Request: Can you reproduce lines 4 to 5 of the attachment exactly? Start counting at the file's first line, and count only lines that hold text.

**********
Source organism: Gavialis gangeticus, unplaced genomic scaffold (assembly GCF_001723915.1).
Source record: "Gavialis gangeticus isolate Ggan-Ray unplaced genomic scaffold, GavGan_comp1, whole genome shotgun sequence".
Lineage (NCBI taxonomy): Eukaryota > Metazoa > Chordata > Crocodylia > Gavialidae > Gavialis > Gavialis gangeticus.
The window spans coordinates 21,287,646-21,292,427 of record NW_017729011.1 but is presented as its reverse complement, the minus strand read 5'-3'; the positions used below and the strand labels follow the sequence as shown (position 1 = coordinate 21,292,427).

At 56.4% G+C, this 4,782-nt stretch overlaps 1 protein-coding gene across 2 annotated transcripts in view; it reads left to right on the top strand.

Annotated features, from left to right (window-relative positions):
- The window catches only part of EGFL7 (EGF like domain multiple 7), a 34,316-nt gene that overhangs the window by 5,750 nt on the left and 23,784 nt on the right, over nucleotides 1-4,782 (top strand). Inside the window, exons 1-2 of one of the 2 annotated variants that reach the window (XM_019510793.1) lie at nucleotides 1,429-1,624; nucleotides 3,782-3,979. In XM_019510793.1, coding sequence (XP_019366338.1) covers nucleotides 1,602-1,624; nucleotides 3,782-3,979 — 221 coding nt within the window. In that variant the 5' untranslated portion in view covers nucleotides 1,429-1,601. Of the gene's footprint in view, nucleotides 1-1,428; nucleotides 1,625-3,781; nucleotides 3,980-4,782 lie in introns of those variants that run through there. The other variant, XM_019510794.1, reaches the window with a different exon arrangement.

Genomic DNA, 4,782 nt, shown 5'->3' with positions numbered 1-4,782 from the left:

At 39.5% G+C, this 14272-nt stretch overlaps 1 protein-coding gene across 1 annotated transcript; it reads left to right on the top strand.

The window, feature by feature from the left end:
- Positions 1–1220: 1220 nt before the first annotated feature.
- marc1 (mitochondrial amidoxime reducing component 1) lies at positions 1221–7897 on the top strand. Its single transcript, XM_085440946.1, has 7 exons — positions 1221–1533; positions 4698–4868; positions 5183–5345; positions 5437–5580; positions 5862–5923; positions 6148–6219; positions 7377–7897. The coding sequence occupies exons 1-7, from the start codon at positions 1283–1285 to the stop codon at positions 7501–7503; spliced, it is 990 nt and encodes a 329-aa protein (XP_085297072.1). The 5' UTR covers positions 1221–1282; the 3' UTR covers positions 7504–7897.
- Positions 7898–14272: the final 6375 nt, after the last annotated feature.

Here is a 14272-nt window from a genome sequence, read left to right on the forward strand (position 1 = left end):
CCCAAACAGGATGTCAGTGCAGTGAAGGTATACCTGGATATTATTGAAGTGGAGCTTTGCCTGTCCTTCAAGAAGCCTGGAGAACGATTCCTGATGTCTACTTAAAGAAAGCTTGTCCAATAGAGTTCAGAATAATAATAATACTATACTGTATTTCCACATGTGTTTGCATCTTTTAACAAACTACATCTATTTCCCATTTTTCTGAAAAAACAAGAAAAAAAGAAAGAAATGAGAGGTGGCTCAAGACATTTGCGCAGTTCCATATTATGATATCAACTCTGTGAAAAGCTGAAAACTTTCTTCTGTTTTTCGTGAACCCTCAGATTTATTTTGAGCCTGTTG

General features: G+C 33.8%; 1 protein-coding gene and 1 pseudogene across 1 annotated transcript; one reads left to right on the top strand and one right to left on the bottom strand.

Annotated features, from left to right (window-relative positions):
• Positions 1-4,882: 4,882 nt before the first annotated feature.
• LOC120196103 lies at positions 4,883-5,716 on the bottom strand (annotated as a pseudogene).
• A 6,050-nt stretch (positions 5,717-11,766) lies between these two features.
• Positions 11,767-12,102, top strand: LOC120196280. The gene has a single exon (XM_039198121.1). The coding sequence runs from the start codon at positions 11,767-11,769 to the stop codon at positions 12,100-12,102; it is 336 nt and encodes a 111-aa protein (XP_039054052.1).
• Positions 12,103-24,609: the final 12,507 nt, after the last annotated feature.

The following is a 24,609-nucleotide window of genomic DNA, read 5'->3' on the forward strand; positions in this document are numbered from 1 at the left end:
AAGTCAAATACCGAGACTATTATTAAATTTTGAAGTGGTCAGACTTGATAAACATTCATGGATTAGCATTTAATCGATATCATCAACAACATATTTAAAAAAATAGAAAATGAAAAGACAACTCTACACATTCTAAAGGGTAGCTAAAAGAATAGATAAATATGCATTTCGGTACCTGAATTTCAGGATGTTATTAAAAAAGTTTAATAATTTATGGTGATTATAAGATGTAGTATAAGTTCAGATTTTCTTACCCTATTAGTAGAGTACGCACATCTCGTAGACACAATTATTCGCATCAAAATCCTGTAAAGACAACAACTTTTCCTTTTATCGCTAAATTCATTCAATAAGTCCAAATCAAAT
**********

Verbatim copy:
The window spans coordinates 21,287,646-21,292,427 of record NW_017729011.1 but is presented as its reverse complement, the minus strand read 5'-3'; the positions used below and the strand labels follow the sequence as shown (position 1 = coordinate 21,292,427).

At 56.4% G+C, this 4,782-nt stretch overlaps 1 protein-coding gene across 2 annotated transcripts in view; it reads left to right on the top strand.